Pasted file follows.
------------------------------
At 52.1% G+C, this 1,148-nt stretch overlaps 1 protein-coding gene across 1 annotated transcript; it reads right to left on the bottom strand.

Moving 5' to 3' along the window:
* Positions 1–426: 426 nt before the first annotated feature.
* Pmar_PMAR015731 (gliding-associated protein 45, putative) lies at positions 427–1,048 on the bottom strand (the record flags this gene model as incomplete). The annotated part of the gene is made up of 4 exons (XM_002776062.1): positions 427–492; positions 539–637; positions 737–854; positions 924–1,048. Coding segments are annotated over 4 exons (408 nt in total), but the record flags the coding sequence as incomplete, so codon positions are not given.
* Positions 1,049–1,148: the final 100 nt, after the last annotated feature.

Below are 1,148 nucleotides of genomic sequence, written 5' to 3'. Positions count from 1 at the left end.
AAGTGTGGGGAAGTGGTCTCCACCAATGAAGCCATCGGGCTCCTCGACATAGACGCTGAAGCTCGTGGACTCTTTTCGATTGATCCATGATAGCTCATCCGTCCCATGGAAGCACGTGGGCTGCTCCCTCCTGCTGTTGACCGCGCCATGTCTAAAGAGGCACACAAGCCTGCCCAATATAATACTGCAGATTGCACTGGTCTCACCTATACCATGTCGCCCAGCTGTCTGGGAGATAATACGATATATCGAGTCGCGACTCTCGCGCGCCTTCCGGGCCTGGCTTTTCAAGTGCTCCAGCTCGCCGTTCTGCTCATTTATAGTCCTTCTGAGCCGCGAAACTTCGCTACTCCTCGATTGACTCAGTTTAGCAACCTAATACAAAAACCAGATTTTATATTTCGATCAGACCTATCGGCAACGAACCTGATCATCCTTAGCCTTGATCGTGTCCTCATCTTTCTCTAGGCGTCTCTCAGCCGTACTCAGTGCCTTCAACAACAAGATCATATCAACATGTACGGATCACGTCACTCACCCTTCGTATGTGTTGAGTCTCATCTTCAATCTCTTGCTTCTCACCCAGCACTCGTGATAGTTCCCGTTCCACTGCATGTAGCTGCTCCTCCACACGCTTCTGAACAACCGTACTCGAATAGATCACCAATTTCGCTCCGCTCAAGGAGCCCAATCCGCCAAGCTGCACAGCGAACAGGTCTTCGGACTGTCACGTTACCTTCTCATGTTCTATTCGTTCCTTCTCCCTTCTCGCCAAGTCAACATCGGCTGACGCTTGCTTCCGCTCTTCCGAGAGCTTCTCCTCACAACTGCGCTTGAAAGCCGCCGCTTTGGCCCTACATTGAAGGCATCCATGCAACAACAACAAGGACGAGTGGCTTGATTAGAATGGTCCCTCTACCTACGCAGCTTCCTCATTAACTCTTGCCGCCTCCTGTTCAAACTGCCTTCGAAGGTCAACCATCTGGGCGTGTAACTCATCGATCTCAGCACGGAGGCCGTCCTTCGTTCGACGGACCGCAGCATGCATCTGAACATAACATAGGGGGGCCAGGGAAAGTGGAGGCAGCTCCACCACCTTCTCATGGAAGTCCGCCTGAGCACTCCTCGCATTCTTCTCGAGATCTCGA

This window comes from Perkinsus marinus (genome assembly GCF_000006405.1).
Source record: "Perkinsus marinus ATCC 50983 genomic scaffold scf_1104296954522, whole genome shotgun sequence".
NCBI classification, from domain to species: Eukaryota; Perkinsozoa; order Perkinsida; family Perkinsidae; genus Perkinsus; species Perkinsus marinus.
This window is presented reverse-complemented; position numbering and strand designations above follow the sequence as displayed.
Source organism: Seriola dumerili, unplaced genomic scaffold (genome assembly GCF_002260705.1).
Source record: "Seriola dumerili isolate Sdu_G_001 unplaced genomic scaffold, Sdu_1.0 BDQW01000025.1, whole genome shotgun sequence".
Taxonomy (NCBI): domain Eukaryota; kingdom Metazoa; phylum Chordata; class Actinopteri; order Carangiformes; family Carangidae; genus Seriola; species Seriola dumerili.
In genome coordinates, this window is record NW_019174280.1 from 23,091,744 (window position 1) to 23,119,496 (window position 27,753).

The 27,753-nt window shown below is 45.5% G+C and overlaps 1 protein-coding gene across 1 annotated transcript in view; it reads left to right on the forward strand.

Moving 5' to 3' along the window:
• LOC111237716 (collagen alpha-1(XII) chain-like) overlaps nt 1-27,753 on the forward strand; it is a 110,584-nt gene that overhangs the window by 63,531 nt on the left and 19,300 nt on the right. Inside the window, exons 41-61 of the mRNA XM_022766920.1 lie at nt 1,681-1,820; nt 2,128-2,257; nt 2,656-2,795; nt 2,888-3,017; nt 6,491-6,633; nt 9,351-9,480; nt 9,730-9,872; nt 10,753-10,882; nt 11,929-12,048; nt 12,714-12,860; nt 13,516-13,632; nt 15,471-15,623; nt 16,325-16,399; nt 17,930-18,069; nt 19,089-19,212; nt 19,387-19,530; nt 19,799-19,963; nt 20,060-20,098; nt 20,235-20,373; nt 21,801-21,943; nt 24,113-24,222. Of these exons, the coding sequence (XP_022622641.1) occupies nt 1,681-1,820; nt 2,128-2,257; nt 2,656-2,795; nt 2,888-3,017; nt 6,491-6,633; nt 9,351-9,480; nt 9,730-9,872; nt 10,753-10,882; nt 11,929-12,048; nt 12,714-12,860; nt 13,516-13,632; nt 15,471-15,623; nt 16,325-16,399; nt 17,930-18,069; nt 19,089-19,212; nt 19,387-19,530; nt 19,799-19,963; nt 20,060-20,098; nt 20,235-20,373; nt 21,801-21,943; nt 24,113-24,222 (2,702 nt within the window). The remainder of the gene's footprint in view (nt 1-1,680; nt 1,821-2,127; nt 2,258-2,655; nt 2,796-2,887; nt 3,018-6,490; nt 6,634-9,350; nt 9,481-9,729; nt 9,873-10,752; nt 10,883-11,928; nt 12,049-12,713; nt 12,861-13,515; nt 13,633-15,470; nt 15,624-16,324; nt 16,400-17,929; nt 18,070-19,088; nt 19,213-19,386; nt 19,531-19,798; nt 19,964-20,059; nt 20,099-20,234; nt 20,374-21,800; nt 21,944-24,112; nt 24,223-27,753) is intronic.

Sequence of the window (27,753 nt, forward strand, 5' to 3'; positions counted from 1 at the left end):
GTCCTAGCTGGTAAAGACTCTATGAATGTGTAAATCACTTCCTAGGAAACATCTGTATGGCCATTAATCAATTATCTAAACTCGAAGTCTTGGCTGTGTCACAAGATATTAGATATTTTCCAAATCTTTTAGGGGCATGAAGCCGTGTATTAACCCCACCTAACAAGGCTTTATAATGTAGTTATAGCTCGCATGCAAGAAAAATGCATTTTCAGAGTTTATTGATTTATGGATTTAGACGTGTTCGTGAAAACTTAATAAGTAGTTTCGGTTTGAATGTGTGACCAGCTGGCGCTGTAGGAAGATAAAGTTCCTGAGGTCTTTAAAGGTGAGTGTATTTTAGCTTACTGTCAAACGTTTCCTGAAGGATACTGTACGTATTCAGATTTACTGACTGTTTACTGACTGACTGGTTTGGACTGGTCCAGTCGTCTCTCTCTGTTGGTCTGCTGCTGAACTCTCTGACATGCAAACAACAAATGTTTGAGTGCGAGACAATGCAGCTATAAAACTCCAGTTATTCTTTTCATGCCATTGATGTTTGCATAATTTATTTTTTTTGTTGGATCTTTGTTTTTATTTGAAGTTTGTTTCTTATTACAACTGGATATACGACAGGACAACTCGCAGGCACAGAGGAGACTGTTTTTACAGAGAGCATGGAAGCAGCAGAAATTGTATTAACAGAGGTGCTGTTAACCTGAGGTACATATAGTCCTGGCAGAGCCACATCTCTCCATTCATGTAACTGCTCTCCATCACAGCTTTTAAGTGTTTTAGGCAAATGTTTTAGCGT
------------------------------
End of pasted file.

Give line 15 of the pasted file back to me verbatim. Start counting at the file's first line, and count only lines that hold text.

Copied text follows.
In genome coordinates, this window is record NW_019174280.1 from 23,091,744 (window position 1) to 23,119,496 (window position 27,753).